Charles Passy:

Making the situation all the more difficult for U.S. athletes: there’s no direct federal support, as is the case in most other nations. Instead, top-tier competitors can only hope to receive small stipends – often as little as $400 a month — to cover expenses, with the money generally coming from the privately funded governing boards of their sports or through sponsorships. And those who are just starting their Olympic careers can’t even be guaranteed that level of assistance, so they often take on whatever low-wage jobs they can find or rely upon the Bank of Mom and Dad.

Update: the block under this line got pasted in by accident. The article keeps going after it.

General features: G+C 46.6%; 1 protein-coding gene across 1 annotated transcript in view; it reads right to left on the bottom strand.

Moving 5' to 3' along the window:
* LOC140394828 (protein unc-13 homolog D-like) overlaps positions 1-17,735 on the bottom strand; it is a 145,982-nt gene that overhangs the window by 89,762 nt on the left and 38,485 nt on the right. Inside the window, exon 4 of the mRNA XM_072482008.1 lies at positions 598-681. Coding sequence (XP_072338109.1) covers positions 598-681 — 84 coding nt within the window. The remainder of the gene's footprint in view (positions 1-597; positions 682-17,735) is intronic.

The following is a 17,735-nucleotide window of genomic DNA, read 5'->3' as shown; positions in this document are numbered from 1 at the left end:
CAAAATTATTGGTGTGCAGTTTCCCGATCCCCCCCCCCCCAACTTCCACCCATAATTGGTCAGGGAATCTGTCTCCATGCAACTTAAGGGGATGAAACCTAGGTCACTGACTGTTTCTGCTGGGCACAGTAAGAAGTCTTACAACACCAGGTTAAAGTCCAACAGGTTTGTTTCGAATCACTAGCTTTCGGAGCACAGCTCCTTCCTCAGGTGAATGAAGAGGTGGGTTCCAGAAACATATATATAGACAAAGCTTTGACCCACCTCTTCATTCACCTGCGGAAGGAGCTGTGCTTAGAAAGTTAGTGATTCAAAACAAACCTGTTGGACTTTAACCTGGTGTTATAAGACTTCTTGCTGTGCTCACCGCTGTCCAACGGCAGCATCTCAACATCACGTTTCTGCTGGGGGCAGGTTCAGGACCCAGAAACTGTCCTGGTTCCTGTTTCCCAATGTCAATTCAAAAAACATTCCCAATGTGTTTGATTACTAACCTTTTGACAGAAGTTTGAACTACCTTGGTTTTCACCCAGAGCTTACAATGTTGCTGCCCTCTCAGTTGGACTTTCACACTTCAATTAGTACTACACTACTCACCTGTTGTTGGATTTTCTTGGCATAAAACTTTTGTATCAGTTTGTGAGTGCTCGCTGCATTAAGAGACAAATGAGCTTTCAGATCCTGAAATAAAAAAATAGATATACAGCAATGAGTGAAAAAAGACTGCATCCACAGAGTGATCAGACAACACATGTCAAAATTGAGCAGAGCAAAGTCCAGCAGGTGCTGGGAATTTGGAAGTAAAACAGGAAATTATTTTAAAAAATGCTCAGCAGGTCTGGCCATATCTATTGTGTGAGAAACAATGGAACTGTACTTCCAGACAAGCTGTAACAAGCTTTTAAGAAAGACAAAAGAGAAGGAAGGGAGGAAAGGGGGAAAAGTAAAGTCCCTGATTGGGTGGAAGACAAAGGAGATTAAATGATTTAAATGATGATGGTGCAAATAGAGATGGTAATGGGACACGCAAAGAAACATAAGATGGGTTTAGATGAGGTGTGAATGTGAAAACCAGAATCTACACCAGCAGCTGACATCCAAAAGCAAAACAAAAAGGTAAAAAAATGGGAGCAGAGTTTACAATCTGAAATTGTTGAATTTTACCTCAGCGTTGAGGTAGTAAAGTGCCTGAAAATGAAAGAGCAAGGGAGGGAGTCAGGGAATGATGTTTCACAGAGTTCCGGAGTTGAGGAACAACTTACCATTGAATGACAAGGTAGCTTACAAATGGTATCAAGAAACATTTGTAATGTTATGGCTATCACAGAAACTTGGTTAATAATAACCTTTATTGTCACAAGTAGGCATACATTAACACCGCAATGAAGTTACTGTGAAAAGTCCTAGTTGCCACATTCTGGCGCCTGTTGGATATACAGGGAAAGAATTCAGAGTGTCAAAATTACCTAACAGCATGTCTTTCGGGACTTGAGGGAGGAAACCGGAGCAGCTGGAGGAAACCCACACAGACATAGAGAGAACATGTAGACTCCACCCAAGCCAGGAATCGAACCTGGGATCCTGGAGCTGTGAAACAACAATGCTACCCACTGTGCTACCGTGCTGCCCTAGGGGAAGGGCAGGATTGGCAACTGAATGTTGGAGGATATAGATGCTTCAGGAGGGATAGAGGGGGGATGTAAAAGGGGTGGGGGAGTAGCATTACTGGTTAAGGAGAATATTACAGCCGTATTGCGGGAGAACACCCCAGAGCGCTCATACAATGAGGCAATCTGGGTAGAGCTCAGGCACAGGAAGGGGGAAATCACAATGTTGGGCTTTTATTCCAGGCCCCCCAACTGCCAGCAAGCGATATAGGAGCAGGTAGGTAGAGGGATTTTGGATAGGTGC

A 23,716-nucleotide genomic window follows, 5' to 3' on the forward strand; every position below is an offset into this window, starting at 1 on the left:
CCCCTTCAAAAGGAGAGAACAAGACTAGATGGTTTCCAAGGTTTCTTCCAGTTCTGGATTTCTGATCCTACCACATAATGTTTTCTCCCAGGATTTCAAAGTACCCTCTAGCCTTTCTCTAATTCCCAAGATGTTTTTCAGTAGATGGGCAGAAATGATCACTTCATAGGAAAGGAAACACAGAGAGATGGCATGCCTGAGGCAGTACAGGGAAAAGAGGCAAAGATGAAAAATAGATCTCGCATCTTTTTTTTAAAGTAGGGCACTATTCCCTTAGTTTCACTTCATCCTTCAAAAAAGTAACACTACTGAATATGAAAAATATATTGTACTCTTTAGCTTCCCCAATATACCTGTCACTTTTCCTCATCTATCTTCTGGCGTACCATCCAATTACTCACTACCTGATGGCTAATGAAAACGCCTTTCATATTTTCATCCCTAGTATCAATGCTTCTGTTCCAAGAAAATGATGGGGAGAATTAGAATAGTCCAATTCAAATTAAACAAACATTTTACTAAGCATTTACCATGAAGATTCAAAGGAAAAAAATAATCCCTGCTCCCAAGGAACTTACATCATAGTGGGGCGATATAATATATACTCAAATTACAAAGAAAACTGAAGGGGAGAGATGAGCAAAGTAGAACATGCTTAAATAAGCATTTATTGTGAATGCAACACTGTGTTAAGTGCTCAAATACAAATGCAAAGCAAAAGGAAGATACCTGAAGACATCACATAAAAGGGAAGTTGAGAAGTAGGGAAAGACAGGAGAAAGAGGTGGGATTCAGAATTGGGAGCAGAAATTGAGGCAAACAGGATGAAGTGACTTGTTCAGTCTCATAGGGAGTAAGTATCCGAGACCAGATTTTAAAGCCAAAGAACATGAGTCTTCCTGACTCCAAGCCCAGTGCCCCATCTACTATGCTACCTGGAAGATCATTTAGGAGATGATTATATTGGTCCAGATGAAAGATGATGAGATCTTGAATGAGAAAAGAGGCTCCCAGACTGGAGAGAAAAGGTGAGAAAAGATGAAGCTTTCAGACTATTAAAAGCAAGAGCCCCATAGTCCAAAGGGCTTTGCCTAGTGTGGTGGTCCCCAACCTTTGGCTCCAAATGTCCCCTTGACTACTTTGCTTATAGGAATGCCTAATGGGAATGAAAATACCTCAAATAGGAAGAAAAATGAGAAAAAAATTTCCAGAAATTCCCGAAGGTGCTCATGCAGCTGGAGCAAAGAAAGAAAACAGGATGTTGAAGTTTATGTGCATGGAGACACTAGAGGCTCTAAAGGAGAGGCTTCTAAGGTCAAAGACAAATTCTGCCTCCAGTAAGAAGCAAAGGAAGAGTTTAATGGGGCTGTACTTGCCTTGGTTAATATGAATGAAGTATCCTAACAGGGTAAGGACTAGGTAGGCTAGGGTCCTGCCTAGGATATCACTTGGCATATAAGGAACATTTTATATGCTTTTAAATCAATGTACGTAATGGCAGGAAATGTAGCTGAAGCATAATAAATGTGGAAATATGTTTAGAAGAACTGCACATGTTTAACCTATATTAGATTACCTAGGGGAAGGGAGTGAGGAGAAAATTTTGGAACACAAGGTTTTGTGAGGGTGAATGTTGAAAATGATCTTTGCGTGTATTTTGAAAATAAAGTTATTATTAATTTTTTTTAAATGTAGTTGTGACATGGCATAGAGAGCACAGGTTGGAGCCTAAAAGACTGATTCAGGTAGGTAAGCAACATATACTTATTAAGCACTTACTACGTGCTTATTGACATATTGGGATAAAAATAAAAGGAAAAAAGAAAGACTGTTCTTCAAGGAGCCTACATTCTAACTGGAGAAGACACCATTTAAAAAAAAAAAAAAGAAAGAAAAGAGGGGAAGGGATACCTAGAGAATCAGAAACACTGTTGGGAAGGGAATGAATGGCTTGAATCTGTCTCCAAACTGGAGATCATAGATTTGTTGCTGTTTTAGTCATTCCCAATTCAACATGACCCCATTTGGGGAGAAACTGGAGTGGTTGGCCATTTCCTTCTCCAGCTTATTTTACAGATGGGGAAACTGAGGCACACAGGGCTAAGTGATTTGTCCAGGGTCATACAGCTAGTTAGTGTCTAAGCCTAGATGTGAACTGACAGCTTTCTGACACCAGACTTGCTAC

As the Olympics went on and I watched some truly obscure sports, I found myself constantly asking questions like “How the heck does a women’s water polo player make a living?” I thought I had a brilliant idea for a post to research how these obscure athletes make a living.

Too bad the answer wasn’t very interesting: most of them don’t make a living from their sport. Either Mom and Dad support them, or they take a low wage job they can do on the side while they train.

So for every Gaby Douglas, there are hundreds of athletes barely scraping by.